Helen Keller, Public Speaker: Sightless But Seen, Deaf But Heard

Front Cover
Greenwood Publishing Group, 1998 - Biography & Autobiography - 155 pages
0 Reviews

This is the first book-length study of Helen Keller's public speaking. It contains rhetorical analysis about how a person who was sightless but seen, deaf but heard learned to communicate, and how she gave public speeches for nearly 80 years inspiring others with her vision for a better tomorrow. The analysis, texts of various speeches on a broad range of subjects, a chronology of her speeches, and bibliography will be helpful to students and teachers of speech and all those interested in Helen Keller.

 

What people are saying - Write a review

We haven't found any reviews in the usual places.

Contents

Rescued from Darkness The Gift of Language
xxiii
The World Seen Through Fingertips Characteristics of Kellers Speeches
11
Just Because I Cannot See Doesnt Mean I Cannot Know
33
Not a Muted Voice The Effectiveness of Kellers Speaking
59
Copyright

Other editions - View all

Common terms and phrases

Popular passages

Page 3 - For ye shall go out with joy, and be led forth with peace: the mountains and the hills shall break forth before you into singing, and all the trees of the field shall clap their hands.
Page xxvi - We walked down the path to the well-house, attracted by the fragrance of the honeysuckle with which it was covered. Some one was drawing water and my teacher placed my hand under the spout. As the cool stream gushed over one hand she spelled into the other the word water, first slowly, then rapidly.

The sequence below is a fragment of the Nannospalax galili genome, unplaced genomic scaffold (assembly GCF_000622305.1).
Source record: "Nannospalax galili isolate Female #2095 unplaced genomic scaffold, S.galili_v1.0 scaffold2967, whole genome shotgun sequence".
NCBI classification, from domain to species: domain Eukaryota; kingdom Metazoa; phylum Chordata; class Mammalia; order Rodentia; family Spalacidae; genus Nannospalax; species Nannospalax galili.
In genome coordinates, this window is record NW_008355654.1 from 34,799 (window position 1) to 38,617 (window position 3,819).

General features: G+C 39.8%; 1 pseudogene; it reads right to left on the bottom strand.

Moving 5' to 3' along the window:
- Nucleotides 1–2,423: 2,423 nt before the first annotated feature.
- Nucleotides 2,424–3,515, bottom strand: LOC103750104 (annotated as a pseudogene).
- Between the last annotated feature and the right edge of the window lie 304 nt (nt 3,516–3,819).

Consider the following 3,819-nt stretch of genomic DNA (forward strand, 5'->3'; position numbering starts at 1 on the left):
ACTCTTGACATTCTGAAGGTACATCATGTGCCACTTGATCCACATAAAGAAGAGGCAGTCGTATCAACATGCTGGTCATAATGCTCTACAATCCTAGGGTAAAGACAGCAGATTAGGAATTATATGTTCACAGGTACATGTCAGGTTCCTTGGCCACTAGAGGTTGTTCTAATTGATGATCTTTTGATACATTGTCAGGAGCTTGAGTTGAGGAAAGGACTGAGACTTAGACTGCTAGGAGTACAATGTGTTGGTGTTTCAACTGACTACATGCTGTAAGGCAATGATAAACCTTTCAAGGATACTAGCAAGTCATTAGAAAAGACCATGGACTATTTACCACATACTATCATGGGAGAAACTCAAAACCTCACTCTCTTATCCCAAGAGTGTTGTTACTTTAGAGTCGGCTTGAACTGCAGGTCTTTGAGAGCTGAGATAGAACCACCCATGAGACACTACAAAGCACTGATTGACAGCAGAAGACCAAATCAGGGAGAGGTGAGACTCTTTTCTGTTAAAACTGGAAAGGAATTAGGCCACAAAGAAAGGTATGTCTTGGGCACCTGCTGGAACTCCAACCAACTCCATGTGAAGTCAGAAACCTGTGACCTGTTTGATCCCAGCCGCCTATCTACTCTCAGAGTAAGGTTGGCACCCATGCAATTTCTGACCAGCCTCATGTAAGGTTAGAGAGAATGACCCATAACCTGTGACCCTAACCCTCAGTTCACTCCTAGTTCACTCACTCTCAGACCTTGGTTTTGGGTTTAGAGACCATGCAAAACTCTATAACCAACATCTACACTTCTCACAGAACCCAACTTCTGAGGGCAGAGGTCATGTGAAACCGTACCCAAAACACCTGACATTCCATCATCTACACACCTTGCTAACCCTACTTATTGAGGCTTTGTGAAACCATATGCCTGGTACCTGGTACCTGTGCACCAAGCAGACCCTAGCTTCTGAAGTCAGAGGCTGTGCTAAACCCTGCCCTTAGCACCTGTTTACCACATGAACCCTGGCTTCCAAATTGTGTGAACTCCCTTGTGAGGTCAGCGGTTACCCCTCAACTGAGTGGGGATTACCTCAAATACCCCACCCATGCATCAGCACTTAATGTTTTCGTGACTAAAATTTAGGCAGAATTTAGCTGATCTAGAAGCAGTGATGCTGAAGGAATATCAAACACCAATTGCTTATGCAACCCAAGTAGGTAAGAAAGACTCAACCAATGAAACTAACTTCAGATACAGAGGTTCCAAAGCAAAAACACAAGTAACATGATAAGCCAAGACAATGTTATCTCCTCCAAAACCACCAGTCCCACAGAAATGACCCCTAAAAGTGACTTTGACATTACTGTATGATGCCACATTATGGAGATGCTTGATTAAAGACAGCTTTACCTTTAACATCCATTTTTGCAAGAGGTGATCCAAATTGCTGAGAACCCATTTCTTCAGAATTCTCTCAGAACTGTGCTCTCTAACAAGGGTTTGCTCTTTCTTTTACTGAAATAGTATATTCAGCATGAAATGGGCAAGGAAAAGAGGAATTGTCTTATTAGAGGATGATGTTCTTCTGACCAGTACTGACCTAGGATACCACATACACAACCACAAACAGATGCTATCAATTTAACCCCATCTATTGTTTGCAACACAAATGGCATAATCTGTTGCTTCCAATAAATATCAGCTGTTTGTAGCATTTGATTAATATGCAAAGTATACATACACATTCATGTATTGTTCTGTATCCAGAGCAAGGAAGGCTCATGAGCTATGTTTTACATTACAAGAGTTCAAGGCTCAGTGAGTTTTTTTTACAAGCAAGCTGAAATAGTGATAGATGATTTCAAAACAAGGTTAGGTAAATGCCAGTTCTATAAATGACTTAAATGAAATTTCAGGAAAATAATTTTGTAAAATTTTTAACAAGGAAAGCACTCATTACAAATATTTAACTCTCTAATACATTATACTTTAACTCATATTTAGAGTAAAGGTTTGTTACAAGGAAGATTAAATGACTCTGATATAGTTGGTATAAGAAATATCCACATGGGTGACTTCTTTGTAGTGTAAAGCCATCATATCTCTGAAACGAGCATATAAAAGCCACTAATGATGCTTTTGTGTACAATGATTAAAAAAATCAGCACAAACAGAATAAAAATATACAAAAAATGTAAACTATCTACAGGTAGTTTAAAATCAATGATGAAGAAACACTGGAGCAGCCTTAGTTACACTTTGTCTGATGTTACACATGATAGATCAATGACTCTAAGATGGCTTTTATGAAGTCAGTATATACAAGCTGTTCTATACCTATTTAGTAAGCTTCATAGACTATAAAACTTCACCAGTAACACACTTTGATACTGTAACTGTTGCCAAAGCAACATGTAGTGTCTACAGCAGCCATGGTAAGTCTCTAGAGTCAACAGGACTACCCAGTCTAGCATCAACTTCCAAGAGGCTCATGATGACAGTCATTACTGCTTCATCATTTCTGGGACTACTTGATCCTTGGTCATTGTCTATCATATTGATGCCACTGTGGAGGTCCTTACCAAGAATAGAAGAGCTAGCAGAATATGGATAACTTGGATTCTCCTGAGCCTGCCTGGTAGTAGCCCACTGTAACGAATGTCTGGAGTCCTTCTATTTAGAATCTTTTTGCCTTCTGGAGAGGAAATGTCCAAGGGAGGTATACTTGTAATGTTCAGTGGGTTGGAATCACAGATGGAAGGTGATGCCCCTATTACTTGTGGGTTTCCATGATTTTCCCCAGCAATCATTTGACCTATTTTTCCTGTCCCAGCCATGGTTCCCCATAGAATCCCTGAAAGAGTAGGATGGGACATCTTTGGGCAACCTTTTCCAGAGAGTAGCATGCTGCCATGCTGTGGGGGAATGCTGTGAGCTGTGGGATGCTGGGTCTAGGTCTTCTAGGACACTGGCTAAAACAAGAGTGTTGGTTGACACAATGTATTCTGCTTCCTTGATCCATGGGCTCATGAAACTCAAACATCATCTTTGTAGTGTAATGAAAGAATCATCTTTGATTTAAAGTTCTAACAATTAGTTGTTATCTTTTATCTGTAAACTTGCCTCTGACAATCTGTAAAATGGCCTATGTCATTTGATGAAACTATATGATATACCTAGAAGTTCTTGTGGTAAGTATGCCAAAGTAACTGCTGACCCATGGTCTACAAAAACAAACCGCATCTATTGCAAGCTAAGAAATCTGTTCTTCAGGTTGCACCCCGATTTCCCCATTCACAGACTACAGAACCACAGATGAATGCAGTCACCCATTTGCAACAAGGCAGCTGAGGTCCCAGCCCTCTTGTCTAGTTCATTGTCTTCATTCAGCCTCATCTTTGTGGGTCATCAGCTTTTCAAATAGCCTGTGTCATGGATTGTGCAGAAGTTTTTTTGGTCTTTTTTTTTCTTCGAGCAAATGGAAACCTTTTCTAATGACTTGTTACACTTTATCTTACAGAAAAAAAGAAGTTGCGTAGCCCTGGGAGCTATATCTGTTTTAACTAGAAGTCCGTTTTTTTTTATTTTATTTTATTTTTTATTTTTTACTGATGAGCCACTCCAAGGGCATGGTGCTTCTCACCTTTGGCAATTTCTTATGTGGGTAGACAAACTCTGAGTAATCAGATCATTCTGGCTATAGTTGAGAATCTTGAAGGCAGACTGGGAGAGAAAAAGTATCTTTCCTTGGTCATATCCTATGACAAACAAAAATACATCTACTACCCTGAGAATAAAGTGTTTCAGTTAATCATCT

Page xvii - I long to accomplish a great and noble task, but it is my chief duty to accomplish humble tasks as though they were great and noble.
Page 2 - Miss Fuller gave me eleven lessons in all. I shall never forget the surprise and delight I felt when I uttered my first connected sentence, "It is warm." True, they were broken and stammering syllables; but they were human speech. My soul, conscious of new strength, came out of bondage, and was reaching through those broken symbols of speech to all knowledge and all faith.

References to this book

About the author (1998)

LOIS J. EINHORN, Associate Professor Rhetoric at Binghamton University, has written at length on public address and rhetorical theory and criticism. She is the author of Abraham Lincoln, The Orator: Penetrating the Lincoln Legend (Greenwood, 1992) and is co-author of Effective Employment Interviewing: Unlocking Human Potential (1982).

Bibliographic information